Pinkie Farm convenience store, Musselburgh
Symbol Store of the year (single-store business) – in association with Scottish Grocer magazine
Interview with Colin Smith, owner (pictured above).
Size: 4,500 sq ft
6am – 8pm Mon – Sat, 7am – 6pm Sun
• Colin was doubly successful at this year’s Scottish Grocer Awards, being named Entrepreneur of the Year for his development of the Pinkie Farm project.
• Musselburgh is known as the ‘honest toun’ and this partly inspired the Pinkie Farm slogan ‘Honest Local Value’.
• Investment continues at the store, which recently opened its own bakery and introduced contactless card terminals.
• POS highlights products from local suppliers, many of whom supplied the old farm shop.
IT’S fair to say that Nisa Local Pinkie Farm is a long way from what anyone might picture when asked to think of a typical symbol store. That’s also one of the qualities that makes it such a deserving winner of Scottish Grocer’s Symbol Store of the Year (single-store) 2015.
Built to replace the old Pinkie Farm store, which had traded for over 50 years, the ambitious development was a labour of love for owner and manager Colin Smith, who collaborated with former Bellevue Cash & Carry owner Graham Benson and convenience store stalwart David Sands to create something truly special.
“The focus of the business was to try and get back to the roots of the old store, which developed from a farm shop,” said Colin. “We wanted to try to bring in as much fresh, local fruit and veg as we can, which isn’t easy when there really aren’t that many local producers left.”
Colin, former regional manager for Bestway Direct in Scotland, was able to retain all of the old store’s local suppliers and has even brought in a few new ones, with strips highlighting local produce on shelf.
However, while Pinkie Farm retains and highlights the heritage of the old farm shop, it is also a truly modern symbol store in terms of range, service and style.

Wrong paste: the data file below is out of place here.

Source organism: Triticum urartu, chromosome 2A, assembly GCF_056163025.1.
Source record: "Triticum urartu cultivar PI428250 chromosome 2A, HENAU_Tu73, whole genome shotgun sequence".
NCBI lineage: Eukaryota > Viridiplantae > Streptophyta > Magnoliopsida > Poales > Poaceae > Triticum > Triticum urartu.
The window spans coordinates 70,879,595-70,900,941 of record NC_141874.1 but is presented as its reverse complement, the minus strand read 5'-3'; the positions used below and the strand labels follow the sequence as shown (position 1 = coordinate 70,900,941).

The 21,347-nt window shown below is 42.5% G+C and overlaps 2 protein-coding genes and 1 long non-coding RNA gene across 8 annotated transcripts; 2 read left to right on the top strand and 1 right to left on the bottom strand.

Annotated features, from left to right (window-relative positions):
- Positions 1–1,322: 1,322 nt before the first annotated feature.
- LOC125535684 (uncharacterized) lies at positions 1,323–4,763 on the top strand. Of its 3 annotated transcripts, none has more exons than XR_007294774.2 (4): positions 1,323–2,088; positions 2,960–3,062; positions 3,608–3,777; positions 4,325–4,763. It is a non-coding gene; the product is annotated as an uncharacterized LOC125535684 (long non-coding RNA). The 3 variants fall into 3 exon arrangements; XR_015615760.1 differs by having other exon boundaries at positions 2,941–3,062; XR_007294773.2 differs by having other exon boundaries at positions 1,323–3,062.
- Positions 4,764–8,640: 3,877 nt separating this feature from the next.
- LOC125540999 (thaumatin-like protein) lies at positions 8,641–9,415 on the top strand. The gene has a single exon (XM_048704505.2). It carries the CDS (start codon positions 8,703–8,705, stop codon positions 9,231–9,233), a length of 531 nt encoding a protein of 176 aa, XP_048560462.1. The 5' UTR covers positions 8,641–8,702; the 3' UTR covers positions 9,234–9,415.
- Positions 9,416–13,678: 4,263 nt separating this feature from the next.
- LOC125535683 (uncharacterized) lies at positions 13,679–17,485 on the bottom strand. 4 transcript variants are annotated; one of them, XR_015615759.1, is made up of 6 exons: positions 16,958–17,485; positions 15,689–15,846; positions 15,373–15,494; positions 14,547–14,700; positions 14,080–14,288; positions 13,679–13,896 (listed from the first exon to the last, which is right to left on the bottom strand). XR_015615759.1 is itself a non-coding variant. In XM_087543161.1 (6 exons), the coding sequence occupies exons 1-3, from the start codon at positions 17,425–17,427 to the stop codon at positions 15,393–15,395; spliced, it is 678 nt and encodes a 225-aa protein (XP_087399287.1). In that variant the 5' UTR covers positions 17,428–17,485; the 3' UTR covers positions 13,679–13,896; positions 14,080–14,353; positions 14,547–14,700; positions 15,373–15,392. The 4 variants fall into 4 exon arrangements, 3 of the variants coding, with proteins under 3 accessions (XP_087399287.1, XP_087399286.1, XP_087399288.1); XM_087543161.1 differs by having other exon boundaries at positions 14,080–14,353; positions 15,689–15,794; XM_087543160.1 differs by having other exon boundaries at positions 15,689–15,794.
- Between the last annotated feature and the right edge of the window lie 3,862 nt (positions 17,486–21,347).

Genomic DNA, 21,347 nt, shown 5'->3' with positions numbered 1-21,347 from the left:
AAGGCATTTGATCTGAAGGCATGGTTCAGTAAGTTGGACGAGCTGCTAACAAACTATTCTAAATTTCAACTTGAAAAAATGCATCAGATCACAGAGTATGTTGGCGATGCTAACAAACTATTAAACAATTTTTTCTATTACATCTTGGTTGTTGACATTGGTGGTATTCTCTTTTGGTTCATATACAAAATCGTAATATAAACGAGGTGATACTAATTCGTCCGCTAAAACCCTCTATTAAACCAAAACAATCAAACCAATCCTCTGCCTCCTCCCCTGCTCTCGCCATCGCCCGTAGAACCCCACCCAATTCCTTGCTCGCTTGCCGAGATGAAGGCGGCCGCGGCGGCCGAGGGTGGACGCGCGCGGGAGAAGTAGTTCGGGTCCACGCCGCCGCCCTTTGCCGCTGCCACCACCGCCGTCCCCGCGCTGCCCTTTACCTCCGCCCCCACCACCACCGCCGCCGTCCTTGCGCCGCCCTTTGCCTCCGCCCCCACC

The store has 18 metres of chilled which means it can show off Nisa’s own range of chilled products in a way that few stores can.
“There’s no other symbol group out there that can supply the sheer variety of chilled food that we take. I know that from my own background. The whole range recently went through a redesign and the packaging is fantastic,” said Colin. “You see the result in the uplift of sales. We used to only sell half a dozen ready meals but now we’ve got the full range.
“What I have found is that a lot of traditional convenience store’s traditional grocery sales are in decline. We’re actually very strong on it, maybe because of our size and the fact we’ve got a full offering. Our main strengths are fresh and food to go, but traditional grocery is strong for us, which is pleasing because there’s margin in it and it means people are using us for a full shop rather than to top up on bread, milk and tobacco.”
A high footfall store, Pinkie Farm typically serves 1,250 people a day. And with around 500 new homes being built across from the car park, it is well placed to build on those numbers in the future.
Colin hopes to achieve this by continuing community engagement through the local primary school and the store’s Facebook page. But he also recognises that there is no better way to win over customers than by continually improving the actual experience within the store.
Recent developments down at Pinkie Farm include the addition of an in-store bakery and contactless card terminals, both in their own way helping to further the aim of making the shop a real community convenience store.
“It’s about keeping up with technology and keep trying to improve your offer,” said Colin. “You’ve got to keep an eye on the future and keep thinking about your business.”